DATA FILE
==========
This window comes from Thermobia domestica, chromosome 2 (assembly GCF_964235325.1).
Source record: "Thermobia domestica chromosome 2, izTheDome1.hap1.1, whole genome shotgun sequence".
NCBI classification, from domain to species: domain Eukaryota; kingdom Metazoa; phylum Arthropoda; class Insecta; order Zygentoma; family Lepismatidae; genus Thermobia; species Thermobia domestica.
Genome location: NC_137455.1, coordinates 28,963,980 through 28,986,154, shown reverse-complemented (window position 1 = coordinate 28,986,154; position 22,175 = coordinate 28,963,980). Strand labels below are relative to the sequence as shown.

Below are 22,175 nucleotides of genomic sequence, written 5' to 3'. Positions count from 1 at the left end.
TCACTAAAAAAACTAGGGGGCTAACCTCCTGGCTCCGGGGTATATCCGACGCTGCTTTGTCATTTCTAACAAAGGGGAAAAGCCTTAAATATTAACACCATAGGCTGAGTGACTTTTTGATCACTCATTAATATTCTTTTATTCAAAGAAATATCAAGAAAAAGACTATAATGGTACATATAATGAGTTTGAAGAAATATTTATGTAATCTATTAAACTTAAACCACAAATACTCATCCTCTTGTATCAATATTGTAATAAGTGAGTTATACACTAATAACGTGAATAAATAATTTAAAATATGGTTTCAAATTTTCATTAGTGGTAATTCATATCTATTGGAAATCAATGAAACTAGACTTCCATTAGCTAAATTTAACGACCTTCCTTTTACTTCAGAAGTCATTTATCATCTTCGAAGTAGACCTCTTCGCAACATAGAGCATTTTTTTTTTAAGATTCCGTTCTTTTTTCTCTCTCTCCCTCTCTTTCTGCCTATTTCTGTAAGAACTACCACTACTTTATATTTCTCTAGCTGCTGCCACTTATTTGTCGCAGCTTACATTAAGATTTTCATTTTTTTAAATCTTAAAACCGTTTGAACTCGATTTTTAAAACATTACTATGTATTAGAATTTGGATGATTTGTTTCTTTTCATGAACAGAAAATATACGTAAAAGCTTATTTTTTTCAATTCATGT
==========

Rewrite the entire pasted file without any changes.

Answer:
This window comes from Thermobia domestica, chromosome 2 (assembly GCF_964235325.1).
Source record: "Thermobia domestica chromosome 2, izTheDome1.hap1.1, whole genome shotgun sequence".
NCBI classification, from domain to species: domain Eukaryota; kingdom Metazoa; phylum Arthropoda; class Insecta; order Zygentoma; family Lepismatidae; genus Thermobia; species Thermobia domestica.
Genome location: NC_137455.1, coordinates 28,963,980 through 28,986,154, shown reverse-complemented (window position 1 = coordinate 28,986,154; position 22,175 = coordinate 28,963,980). Strand labels below are relative to the sequence as shown.

Below are 22,175 nucleotides of genomic sequence, written 5' to 3'. Positions count from 1 at the left end.
TCACTAAAAAAACTAGGGGGCTAACCTCCTGGCTCCGGGGTATATCCGACGCTGCTTTGTCATTTCTAACAAAGGGGAAAAGCCTTAAATATTAACACCATAGGCTGAGTGACTTTTTGATCACTCATTAATATTCTTTTATTCAAAGAAATATCAAGAAAAAGACTATAATGGTACATATAATGAGTTTGAAGAAATATTTATGTAATCTATTAAACTTAAACCACAAATACTCATCCTCTTGTATCAATATTGTAATAAGTGAGTTATACACTAATAACGTGAATAAATAATTTAAAATATGGTTTCAAATTTTCATTAGTGGTAATTCATATCTATTGGAAATCAATGAAACTAGACTTCCATTAGCTAAATTTAACGACCTTCCTTTTACTTCAGAAGTCATTTATCATCTTCGAAGTAGACCTCTTCGCAACATAGAGCATTTTTTTTTTAAGATTCCGTTCTTTTTTCTCTCTCTCCCTCTCTTTCTGCCTATTTCTGTAAGAACTACCACTACTTTATATTTCTCTAGCTGCTGCCACTTATTTGTCGCAGCTTACATTAAGATTTTCATTTTTTTAAATCTTAAAACCGTTTGAACTCGATTTTTAAAACATTACTATGTATTAGAATTTGGATGATTTGTTTCTTTTCATGAACAGAAAATATACGTAAAAGCTTATTTTTTTCAATTCATGT